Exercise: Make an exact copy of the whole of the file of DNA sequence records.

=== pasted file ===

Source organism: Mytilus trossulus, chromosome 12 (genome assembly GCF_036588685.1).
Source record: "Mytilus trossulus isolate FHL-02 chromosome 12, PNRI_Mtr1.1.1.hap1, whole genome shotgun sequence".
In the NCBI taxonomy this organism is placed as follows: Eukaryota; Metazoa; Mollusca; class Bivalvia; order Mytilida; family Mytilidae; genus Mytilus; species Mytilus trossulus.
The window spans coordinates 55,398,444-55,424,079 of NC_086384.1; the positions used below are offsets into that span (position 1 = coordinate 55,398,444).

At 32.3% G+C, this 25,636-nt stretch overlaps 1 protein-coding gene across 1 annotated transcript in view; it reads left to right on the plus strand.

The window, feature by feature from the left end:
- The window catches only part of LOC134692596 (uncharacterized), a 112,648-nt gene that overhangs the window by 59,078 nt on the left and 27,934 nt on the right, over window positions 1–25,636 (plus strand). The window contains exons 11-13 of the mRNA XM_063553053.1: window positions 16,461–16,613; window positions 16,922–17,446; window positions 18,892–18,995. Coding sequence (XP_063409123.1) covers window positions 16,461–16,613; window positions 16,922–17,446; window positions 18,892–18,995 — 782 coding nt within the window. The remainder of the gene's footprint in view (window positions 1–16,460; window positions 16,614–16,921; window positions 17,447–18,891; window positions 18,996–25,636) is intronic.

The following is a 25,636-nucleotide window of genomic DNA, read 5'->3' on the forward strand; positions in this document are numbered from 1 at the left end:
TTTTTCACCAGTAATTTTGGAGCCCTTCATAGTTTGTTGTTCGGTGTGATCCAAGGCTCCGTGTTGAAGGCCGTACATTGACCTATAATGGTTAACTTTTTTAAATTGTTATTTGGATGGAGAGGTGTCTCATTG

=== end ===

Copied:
Source organism: Mytilus trossulus, chromosome 12 (genome assembly GCF_036588685.1).
Source record: "Mytilus trossulus isolate FHL-02 chromosome 12, PNRI_Mtr1.1.1.hap1, whole genome shotgun sequence".
In the NCBI taxonomy this organism is placed as follows: Eukaryota; Metazoa; Mollusca; class Bivalvia; order Mytilida; family Mytilidae; genus Mytilus; species Mytilus trossulus.
The window spans coordinates 55,398,444-55,424,079 of NC_086384.1; the positions used below are offsets into that span (position 1 = coordinate 55,398,444).

At 32.3% G+C, this 25,636-nt stretch overlaps 1 protein-coding gene across 1 annotated transcript in view; it reads left to right on the plus strand.

The window, feature by feature from the left end:
- The window catches only part of LOC134692596 (uncharacterized), a 112,648-nt gene that overhangs the window by 59,078 nt on the left and 27,934 nt on the right, over window positions 1–25,636 (plus strand). The window contains exons 11-13 of the mRNA XM_063553053.1: window positions 16,461–16,613; window positions 16,922–17,446; window positions 18,892–18,995. Coding sequence (XP_063409123.1) covers window positions 16,461–16,613; window positions 16,922–17,446; window positions 18,892–18,995 — 782 coding nt within the window. The remainder of the gene's footprint in view (window positions 1–16,460; window positions 16,614–16,921; window positions 17,447–18,891; window positions 18,996–25,636) is intronic.

The following is a 25,636-nucleotide window of genomic DNA, read 5'->3' on the forward strand; positions in this document are numbered from 1 at the left end:
TTTTTCACCAGTAATTTTGGAGCCCTTCATAGTTTGTTGTTCGGTGTGATCCAAGGCTCCGTGTTGAAGGCCGTACATTGACCTATAATGGTTAACTTTTTTAAATTGTTATTTGGATGGAGAGGTGTCTCATTG